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Sham of the Year: Frank Rich, Tiger Woods and that Anti-Obama Op-Ed

From the Big House to the White House, Pebble Beach to Pennsylvania Avenue, articles such as Frank Rich's confirm the nefarious notion that successful minorities should still feel "lucky just to be there".
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"Burying the lede" is one of the oldest tricks in journalism -- hiding a story's singular scoop (or coup) deep in its middle or end. Although often the sign of an amateur, an expertly-embedded lede can actually embellish an article's key conceits which may -- at their core -- simply be full of hot air.

Such is the case with Frank Rich's recent Op-Ed "Tiger Woods, Person of the Year". In it, the New York Times scribe reaches new highs in the buried-lede lows as he spends some 1,500 words deconstructing the past decade only to end up pillorying President Obama's brief tenure in its last graph.

Detailed, densely-worded and ultimately disheartening, Rich's piece uses the current Tiger Wood's debacle as a metaphor for the sham-tastic, smoke-and-mirrors atmosphere that has defined the last 10 years. From the Enron collapse to the reality TV boom, the "toxic assets" trail to hustler-lover Ted Haggard, the 21st century -- at least according to Rich -- is being defined by Tiger-styled bamboozlement.

America may certainly be caught in a pathological culture of crap, but Tiger Woods is hardly its mascot. Nor does he epitomize, as Rich suggests, fundamental societal shortcomings far graver than the 9/11 attacks. Tiger's troubles -- particularly as they relate to his sponsors -- do confirm the type of blind faith and shoddy due diligence that cost Accenture millions and Enron billions.

Yet while Tiger may be a cad, he's certainly no con like Kenneth Lay or Bernie Madoff. For it is the Woodses who will ultimately pay the price for his malfeasance -- not thousands of nameless shareholders or faceless individual investors. Folks like Lay and Madoff are villains, criminals, law-breakers. Tiger Woods -- albeit on a grand scale -- is just another philandering shmuck!

The ease with which Rich conflates pop, business and political culture is particularly potent -- forming the foundation for his final paragraph's Obama take-down. Early on Rich is careful to insist that Tiger's tale "has nothing to tell us about race". Perhaps. But the racial implications of Rich's own tale cannot be so easily ignored.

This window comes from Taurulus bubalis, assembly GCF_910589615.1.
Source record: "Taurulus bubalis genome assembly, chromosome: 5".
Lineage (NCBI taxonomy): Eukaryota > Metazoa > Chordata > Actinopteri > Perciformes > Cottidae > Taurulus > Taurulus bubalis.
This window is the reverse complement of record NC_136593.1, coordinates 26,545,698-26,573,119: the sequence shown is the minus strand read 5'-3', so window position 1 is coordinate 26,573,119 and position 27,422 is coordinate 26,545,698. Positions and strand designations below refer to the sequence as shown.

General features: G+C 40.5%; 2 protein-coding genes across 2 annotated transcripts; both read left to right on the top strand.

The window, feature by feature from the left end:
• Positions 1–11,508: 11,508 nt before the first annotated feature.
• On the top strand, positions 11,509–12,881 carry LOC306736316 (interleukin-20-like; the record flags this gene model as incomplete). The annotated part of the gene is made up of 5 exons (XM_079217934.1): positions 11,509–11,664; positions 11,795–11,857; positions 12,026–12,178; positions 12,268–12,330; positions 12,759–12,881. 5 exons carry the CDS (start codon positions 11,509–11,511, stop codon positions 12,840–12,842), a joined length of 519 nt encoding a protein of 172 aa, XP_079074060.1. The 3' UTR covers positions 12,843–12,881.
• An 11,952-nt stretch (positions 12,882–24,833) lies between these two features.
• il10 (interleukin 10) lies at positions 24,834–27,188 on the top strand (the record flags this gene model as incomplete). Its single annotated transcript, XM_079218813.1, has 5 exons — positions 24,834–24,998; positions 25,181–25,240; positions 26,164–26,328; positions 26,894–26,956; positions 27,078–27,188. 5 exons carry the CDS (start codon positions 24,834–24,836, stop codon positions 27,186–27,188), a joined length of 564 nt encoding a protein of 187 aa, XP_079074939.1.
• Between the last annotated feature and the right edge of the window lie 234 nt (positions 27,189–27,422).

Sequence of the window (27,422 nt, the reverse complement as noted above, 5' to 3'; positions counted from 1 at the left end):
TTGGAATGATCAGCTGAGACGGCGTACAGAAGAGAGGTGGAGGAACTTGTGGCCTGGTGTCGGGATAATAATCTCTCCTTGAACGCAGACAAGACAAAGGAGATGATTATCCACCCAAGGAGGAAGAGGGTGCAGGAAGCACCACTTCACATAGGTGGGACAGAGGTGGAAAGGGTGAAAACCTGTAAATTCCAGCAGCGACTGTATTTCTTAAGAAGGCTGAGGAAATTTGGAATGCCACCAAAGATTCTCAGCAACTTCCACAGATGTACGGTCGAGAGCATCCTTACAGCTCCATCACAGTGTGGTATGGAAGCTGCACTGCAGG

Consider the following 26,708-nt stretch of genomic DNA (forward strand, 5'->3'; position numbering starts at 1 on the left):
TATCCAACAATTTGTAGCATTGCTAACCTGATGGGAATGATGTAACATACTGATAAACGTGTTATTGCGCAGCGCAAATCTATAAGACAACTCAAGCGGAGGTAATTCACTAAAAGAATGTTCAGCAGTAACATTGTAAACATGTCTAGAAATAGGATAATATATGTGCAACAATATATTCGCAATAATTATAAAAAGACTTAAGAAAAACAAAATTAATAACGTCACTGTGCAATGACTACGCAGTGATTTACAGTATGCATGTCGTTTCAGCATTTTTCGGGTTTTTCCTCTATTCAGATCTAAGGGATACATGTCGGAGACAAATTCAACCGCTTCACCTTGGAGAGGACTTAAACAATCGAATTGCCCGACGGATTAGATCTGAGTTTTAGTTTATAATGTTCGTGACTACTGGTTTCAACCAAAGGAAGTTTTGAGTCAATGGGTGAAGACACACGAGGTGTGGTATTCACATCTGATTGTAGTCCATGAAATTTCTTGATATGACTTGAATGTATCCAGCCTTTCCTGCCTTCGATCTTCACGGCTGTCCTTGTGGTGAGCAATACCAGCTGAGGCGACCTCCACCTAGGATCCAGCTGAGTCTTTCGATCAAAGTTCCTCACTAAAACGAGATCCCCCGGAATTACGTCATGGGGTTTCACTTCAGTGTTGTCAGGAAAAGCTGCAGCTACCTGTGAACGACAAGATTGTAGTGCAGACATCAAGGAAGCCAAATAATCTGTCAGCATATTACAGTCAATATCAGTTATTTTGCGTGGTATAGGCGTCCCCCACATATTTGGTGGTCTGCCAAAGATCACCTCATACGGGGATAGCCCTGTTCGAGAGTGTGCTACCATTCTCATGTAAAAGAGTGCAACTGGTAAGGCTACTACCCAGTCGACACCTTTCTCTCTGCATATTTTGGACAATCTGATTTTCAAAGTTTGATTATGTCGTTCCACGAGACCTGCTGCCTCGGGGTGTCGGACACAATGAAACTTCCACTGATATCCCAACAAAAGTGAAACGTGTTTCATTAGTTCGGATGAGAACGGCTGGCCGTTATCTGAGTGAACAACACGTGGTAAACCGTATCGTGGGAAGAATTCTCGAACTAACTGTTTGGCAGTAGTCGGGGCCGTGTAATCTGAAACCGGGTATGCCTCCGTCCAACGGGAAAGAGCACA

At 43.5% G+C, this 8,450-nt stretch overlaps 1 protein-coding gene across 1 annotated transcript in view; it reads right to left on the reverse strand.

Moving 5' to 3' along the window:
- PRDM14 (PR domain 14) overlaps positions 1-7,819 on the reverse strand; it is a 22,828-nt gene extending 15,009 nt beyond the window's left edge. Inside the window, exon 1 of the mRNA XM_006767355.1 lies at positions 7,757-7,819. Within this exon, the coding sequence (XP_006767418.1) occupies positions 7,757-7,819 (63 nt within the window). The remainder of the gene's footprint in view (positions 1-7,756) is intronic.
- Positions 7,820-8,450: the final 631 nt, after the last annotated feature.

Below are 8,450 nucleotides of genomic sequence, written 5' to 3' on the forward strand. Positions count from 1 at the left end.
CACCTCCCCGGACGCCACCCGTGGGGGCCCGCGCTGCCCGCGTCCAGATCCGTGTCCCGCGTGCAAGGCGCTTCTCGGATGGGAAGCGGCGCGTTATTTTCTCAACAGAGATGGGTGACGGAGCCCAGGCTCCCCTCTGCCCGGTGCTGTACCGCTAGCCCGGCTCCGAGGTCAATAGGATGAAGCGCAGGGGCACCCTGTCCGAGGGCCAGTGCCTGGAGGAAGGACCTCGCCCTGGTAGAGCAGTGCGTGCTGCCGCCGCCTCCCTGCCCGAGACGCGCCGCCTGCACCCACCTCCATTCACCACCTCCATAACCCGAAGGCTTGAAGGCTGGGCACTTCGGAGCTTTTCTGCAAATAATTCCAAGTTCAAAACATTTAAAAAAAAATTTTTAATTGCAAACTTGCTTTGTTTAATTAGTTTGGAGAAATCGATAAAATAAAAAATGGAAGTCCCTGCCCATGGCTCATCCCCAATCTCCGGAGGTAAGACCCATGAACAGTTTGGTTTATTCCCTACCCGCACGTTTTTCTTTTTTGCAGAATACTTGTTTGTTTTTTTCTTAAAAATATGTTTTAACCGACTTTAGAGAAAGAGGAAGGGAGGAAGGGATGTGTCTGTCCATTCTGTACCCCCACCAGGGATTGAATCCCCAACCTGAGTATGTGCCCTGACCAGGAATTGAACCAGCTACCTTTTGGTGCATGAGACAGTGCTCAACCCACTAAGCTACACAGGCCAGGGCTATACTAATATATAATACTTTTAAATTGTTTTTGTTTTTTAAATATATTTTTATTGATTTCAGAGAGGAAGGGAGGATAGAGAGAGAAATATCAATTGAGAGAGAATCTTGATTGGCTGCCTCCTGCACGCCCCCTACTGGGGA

Indeed, Rich -- a former theater critic and longtime Times man -- clearly knows his way around themes and tropes. And race colorfully inhabits both devices in this op-ed. Despite his claim to the contrary, by selecting America's most-famous multi-culti Black men as his chief protagonists, Rich cannot help but place race at the center of his narrative. Equally key are the similarities between the Obama and Woods stories; minorities at the peak of their success in traditionally all-White environments.

Far more worrisome than the appearance of race in Rich's piece is that at times it even begins to hew towards racism. Here again, the Tiger-Obama tie-in is crucial. Because in declaring Tiger a fraud (and suggesting Obama is a sham) Rich resorts to the most base form of White privilege and prejudice -- ignoring minority achievement and denying their right to its spoils.

I am certainly no Tiger fan and I know almost nothing about golf. But I do know that Woods more than earned his place at the sport's pinnacle. He wasn't elected a champ or appointed one by some inept corporate board, but rather swung his way to success thanks to talent, coaching and a lot of hard work. Same with Pres. Obama -- who was elected to the presidency after perhaps the hardest-fought campaign of the past half-century. Folks may differ on the President's performance so far, but no one can say he did not deserve his inauguration.

By linking this duo with losers like Lay, buffoons like the Balloon Family -- and the reality culture of the entire past decade -- Rich erases Tiger and Obama's accomplishments, or at least strives to render them hollow. Along the way he churlishly, erroneously and offensively implies that both men might never have actually achieved much in the first place. Obama-adulation and Tiger's "beatific image", Rich spuriously suggests, were little more than a farce, a sham -- a bamboozle.

Even at the height of the charade known as George W's presidency, no one ever questioned the Texan's right to the Oval Office. Yet from Birthers and Teabaggers, to Glenn Beck and most recently Rich himself, Pres. Obama has not escaped such scrutiny. Far more damaging, as evidenced by the hundreds of comments his article received, Rich has now given America carte blanche to do as well.

So, so uncool!

From the Big House to the White House, Pebble Beach to Pennsylvania Avenue, articles such as Rich's confirm the nefarious notion that successful minorities should still feel "lucky just to be there". They also suggest that even when glass ceilings are finally broken, the thin air outside means people-of-color can never truly exhale.

Frank Rich is clearly concerned about the President. Yet whether worried about a disaffected right or disappointed left, by burying his fears in his finale, Rich has punked-out on making his point writ large. In the process, he's stirred up a rich stew insincerely and unnecessarily spiked with race-based rhetoric.

As a card-carrying member of Team Elin, I wholly agree that Tiger owes an explanation to his family, his fans and his corporate funders. But to Frank Rich, Woods owes nothing. As for Barack Obama -- much like every man who's inhabited the White House -- the President is definitely lucky to be there. Unlike Obama's immediate predecessor, however, America is actually lucky to have him.